by Darrel Cline (darrelcline biblical-thinking.org)
Chapter # 2 Paragraph # 3 Study # 2 February 14, 2016 Humble, Texas
17 Comfort your hearts, and stablish you in every good word and work.
1901 ASV Translation:
17 comfort your hearts and establish them in every good work and word.
I. Paul's "Comfort Your Hearts" Theme.
A. Because the "heart" can feel joy and anguish, "comfort" is a likely need in times of stress.
1. However, the "heart" is the core repository of one's value system and, as such, it has a powerful need to "be directed into the love(s) of God" (3:5). Acts 11:23 is the most likely explanation of what is really going on here: he is "exhorting" that "with purpose of heart, they would cleave unto the Lord".
2. The "heart" is most fundamentally engaged in directing the behavior of its possessor; no one does anything that is not "value-driven". This is why, if God wishes to influence our behavior, there absolutely must be a divine involvement in a major overhaul. This task is so critical and so humanly impossible that the essence of the "new" covenant of Jeremiah 31:31-33 and associated passages (32:39-40 by way of example) is God's direct re-direction of the "heart" so that an undivided loyalty to God is the enduring result. These contexts follow Jeremiah 17:9's blunt description of the need for such a divine undertaking.
3. Consequently, it is likely that Paul does not have "comfort" in mind so much as a strong encouragement to be faithful to Truth and loyal to God.
a. The term Paul used is, by now from our studies of his Thessalonian letters, a very old friend (paraklesis).
b. The most direct sense of Paul's use of this term is "to summon to God's side so that He is the most potent and direct influence upon one's entire being". Look again at Acts 11:23.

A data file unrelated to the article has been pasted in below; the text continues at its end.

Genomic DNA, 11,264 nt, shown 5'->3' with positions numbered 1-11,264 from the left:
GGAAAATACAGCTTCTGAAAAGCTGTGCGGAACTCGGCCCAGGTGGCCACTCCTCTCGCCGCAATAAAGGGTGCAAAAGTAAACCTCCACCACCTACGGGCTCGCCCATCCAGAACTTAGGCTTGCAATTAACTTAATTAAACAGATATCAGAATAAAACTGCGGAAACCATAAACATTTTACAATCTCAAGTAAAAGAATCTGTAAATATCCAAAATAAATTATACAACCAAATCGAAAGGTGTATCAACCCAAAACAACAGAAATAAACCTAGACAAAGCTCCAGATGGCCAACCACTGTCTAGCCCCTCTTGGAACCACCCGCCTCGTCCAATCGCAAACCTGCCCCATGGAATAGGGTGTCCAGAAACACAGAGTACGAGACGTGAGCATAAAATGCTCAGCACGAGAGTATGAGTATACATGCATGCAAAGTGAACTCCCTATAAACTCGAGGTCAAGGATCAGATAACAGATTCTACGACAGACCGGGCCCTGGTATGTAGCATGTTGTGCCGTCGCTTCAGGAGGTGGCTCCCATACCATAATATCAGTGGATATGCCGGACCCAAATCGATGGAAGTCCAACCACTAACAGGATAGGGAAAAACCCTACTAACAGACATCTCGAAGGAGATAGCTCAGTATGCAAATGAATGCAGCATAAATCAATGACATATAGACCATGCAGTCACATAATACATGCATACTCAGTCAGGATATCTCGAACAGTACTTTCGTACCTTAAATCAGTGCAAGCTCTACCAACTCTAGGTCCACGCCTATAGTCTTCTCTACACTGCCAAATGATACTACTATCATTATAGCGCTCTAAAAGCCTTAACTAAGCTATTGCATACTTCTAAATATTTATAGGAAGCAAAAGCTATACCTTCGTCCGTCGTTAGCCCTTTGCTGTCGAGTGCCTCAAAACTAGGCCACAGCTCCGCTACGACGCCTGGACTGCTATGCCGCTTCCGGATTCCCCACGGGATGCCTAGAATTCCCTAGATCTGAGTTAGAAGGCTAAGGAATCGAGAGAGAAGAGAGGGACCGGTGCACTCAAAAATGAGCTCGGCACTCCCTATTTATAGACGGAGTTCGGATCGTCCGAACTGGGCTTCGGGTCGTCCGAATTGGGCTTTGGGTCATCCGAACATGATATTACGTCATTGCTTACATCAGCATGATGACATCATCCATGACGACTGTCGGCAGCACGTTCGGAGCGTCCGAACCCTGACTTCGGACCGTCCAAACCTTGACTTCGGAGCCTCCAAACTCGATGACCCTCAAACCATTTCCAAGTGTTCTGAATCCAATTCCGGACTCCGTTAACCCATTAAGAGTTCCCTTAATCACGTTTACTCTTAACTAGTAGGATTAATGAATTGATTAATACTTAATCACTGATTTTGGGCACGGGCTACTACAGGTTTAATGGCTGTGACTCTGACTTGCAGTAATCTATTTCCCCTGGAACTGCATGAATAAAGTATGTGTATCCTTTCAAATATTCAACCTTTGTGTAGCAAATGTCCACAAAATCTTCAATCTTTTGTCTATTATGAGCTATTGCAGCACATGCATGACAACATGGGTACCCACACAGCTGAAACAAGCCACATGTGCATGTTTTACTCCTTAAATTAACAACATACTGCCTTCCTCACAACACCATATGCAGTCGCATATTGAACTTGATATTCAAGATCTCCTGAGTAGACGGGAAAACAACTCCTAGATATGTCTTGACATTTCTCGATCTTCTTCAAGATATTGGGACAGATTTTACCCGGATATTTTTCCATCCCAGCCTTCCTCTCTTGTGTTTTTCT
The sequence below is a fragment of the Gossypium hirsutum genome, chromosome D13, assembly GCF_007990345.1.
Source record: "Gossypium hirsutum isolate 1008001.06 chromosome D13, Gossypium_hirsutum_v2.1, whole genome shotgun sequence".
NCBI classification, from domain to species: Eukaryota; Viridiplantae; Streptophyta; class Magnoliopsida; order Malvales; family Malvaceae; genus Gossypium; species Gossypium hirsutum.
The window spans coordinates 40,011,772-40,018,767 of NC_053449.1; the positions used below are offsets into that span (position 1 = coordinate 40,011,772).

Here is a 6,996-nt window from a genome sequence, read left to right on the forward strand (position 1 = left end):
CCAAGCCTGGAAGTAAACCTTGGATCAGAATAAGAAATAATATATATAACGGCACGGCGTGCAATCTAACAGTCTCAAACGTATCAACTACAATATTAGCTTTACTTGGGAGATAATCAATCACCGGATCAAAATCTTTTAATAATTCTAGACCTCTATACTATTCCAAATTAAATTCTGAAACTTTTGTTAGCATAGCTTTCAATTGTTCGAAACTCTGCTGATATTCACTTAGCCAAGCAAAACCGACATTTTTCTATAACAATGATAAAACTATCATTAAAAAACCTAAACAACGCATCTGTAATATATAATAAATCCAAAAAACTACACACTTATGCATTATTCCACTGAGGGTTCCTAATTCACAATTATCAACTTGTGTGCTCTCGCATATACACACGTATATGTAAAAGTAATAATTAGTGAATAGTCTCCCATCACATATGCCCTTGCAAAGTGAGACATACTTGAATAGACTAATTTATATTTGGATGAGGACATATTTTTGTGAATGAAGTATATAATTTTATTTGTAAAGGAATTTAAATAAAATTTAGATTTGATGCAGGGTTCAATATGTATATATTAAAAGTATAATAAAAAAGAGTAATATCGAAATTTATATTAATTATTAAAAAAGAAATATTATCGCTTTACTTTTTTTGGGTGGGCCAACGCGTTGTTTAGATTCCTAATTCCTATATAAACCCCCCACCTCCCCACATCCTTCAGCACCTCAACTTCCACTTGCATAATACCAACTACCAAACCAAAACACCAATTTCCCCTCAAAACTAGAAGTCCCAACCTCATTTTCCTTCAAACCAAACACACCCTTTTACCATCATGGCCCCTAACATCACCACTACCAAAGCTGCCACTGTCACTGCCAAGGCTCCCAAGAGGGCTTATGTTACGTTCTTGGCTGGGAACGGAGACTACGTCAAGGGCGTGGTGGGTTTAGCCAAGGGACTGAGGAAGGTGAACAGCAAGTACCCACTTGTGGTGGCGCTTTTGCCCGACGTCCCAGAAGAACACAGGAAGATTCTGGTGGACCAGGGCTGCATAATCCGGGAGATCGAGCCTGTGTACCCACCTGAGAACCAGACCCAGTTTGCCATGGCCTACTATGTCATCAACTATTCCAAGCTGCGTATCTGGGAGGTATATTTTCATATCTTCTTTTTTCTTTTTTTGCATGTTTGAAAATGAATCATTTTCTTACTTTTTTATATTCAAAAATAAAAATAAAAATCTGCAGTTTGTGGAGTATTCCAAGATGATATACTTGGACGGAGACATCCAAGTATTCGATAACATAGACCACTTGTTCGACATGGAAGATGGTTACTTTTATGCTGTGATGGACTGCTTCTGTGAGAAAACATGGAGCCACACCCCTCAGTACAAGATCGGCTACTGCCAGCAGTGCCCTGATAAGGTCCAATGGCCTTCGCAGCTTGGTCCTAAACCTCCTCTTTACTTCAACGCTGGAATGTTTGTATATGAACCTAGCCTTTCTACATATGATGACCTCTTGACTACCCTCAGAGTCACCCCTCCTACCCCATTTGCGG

c. Paul is not seeking God's involvement in "comforting"; he is seeking God's involvement in "re-directing" as he comes right out and says just five verses further into his letter (3:5).
1) The soul may, indeed, need "comfort" once God addresses the values of our hearts because it is the soul that suffers the most when wrenching adjustments to values take place.
2) But, Paul is not so much interested in the emotional repercussions of values-changes as he is in the changes themselves.
B. The prior context is all about being unsettled by false doctrine and clarification of the Truth.
1. This is what is really involved: a disruption of the commitment to the Truth because of the plausibility of lies that contradict divine revelation.
2. The solution to such "plausibility" is Truth and contrast. Thus Paul explains the Truth and then sets before the Thessalonians their long history with God from His point of view in that He "chose them from the beginning".
II. Paul's Second Theme: Establishment.
A. The word translated "stablish/establish" is used to communicate an unyielding determination such as Jesus had when He "set" His face toward Jerusalem to go there to die and be raised from the dead (Luke 9:51). It is used in multiple places to communicate the idea that a thing has been "set in stone"; rigid determination.
B. The phrase is "stablish [you] in every work and word good" and the Greek sounds stilted to us when rendered in exact word order. The grammarians assume the adjective "good" to be linked to both "work" and "word", but the actual order of reality is that "good doctrine" precedes works in such a way that if a "good word" is the foundation of "establishment", the works will follow as they ought and they will be "good".
C. At root is the reality that the Thessalonians are under pressure at both levels: their doctrine (good words) is under attack; and their works (of faith [1 Thessalonians 1:3]) are being attacked by overt persecution.
D. Paul's desire of the Lord, Himself, and God our Father is that they two will do whatever needs to be done to bring the heart to undividedloyalty so that there will be no retreat from good words or works.